By Aaron T Rose, Charlie Miller and Mahitab Assran
Hundreds of women gathered outside Ain Shams University in Abbaseya Sunday afternoon in support of ousted president Mohammed Morsi and to protest the Friday clashes in Mansoura that left at least three women dead.
The protest was met with a strong military presence as the army blocked Khalifa El-Maamoun Street with several armoured personnel carriers, a barricade of barbed wire and dozens of soldiers. Female protestors carried pictures of Morsi, Qurans and signs condemning General Abdul Fatah Al-Sisi, while male Morsi supporters armed with clubs and protected by helmets formed a human chain around the demonstration to guard against incidents of sexual harassment.
“We are here to show our support for democracy, the legitimacy of the constitution and for Islam,” said Nouran Salam Ali, who travelled from North Sinai to attend the rally. “What happened in Mansoura was not only a crime against women; it was a crime against human rights and a crime against freedom.”
Freedom and Justice Party spokeswoman Alaa Ibrahim Moustafa said that it is important for women to join the protests to show that they are a part of Egypt that deserves representation as well.
“We are in the streets, and we will stay here until Morsi is back in office,” said Moustafa, calling the armed forces and the interim government “thieves.”
“They stole the government. All of them are from the Mubarak era and are coming back. Five free elections and they threw it in the garbage.”
After demonstrating for two hours in front of Ain Shams University, the protestors marched to join the existing pro-Morsi sit-in outside of Rabaa Al-Adaweya Mosque in Nasr City.
A separate march meanwhile passed through the embassy district of Garden City on Sunday.
The march was announced by the National Coalition to Support Legitimacy, state-owned Al-Ahram reported, and was supposedly headed for the American Embassy in Garden City, however they found the route blocked by a security.
The march continued to snake through the neighbourhood, shouting: “Get out Al-Sisi, Morsi is my President!”, as well as anti-American chants. The march stopped outside the Medical Syndicate on Qasr Al-Eini Street, where a sit-in ensued.
Many of the marchers carried portraits of the ousted president, and others carried photographs of the victims of Friday’s clashes in Mansoura. One poster proclaimed “Peaceful protest is every woman’s right”, and another claimed “the military killed my sister”, with a photograph of Hala Mohamed Abu Sheshaa, one of the victims of clashes on Friday.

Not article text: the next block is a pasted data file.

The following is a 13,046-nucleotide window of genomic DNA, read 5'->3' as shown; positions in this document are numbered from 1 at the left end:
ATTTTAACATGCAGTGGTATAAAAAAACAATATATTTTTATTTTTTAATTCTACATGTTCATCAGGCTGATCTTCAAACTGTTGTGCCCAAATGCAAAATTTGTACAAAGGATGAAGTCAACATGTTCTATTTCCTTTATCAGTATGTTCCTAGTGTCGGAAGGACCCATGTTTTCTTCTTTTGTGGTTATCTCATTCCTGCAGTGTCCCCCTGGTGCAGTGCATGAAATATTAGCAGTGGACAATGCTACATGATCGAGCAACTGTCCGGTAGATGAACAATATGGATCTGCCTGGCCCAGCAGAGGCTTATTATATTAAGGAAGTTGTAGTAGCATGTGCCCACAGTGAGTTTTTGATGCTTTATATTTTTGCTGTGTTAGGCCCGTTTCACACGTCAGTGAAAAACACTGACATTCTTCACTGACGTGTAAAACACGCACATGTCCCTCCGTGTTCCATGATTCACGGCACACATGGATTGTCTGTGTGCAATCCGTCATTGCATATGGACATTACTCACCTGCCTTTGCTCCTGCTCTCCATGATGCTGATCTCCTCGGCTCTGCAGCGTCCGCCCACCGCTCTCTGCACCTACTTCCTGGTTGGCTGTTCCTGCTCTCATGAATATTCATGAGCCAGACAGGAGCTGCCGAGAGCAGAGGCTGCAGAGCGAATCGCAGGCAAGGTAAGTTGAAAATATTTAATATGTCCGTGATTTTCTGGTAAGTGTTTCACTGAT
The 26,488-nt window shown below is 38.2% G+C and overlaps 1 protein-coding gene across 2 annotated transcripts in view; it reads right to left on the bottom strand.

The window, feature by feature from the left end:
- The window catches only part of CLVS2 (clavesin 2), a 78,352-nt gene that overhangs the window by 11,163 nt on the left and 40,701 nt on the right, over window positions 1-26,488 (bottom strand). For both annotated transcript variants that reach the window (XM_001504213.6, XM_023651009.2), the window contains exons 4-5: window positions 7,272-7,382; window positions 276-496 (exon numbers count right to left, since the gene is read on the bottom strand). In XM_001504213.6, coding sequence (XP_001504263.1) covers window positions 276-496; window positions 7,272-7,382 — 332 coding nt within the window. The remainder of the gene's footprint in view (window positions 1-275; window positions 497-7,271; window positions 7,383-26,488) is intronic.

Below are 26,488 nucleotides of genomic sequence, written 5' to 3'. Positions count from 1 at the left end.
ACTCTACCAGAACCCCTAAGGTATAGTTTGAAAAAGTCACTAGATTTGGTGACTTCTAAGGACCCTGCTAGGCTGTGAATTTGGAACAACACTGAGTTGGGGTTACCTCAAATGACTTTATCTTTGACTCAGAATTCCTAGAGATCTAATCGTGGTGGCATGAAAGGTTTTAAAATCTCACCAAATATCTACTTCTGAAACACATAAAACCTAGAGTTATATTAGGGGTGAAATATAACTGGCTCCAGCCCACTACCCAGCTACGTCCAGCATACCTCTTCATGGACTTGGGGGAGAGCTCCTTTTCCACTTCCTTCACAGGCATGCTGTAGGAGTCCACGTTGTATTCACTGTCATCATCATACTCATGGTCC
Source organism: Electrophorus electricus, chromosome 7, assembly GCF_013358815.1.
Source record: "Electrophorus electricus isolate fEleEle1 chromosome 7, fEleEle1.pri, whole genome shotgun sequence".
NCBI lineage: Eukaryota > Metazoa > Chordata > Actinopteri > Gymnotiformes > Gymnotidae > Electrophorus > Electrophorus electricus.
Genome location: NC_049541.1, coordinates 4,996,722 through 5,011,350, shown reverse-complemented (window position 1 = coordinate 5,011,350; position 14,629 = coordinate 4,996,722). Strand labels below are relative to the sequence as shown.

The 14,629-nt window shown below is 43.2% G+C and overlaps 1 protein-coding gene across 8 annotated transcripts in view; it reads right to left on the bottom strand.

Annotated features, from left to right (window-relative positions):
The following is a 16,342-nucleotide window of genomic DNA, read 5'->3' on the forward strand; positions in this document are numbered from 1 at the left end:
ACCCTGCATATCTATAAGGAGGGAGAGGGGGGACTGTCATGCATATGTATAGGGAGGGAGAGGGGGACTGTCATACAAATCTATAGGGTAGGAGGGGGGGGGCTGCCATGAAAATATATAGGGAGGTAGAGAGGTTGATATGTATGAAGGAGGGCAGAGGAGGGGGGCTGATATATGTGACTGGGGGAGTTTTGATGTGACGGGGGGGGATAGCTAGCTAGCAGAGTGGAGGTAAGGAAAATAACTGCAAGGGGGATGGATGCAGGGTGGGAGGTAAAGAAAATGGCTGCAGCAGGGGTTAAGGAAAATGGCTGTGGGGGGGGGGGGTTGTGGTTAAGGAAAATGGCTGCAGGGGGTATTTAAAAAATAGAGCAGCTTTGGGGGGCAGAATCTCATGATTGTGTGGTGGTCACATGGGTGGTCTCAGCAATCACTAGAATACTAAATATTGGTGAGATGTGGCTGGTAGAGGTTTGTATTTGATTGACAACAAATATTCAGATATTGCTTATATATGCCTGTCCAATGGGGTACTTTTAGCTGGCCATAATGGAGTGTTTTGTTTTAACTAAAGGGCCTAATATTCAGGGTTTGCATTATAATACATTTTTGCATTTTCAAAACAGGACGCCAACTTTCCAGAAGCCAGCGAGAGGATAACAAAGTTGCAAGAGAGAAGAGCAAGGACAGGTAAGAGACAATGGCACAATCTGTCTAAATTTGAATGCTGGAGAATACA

The demonstrators blocked Qasr Al-Eini Street for around half an hour, and chanted against Al-Sisi, interim president Adly Mansour, Al-Nour party spokesman Nader Bakkar and Mohammed ElBaradei.
Although Central Security Forces were present along the Corniche close to the American Embassy, the march passed through without significant confrontation.
Both marches followed strong condemnation from several political parties of the attacks in Mansoura.
The three victims of the clashes had been marching in Mansoura on Friday in support of ousted president Mohamed Morsi, when the rally was reportedly attacked by “thugs”.
The Women Against the Coup movement organised a march from Al-Nour Mosque in Abbaseya to the Ministry of Defence Headquarters on Sunday afternoon following noon prayers. The same group also issued a statement consoling the victims’ families on Saturday, in which they held the leading officials of the Egyptian army and Al-Sisi “responsible for their deaths.”
The feminist organisation Fouada Watch also issued a statement on Sunday deploring the violence in Mansoura and asking government officials to “take responsibility, protect the citizens,” and put an end to violent attacks.
On the same day the Al-Tayar Al-Sha’aby issued a statement on their official Facebook page consoling the victims of violence and “terror “all over Egypt; they asked security officials to quickly investigate and punish those responsible for the “death of three innocent women. “
Al- Nour Party said the attacks were a “mark of shame on a government that claims to be protecting the rights and freedoms of all its citizens.” Al-Nour Party ordered the arrest of all involved in the attacks and asked security officials to protect all peaceful protesters.
Al- Wasat Party also issued a statement expressing its sorrow over what they described as a “massacre” of the three women.
Following the ouster of Morsi, many of his supporters have organised protests demanding his return, which have sometimes been met with violence.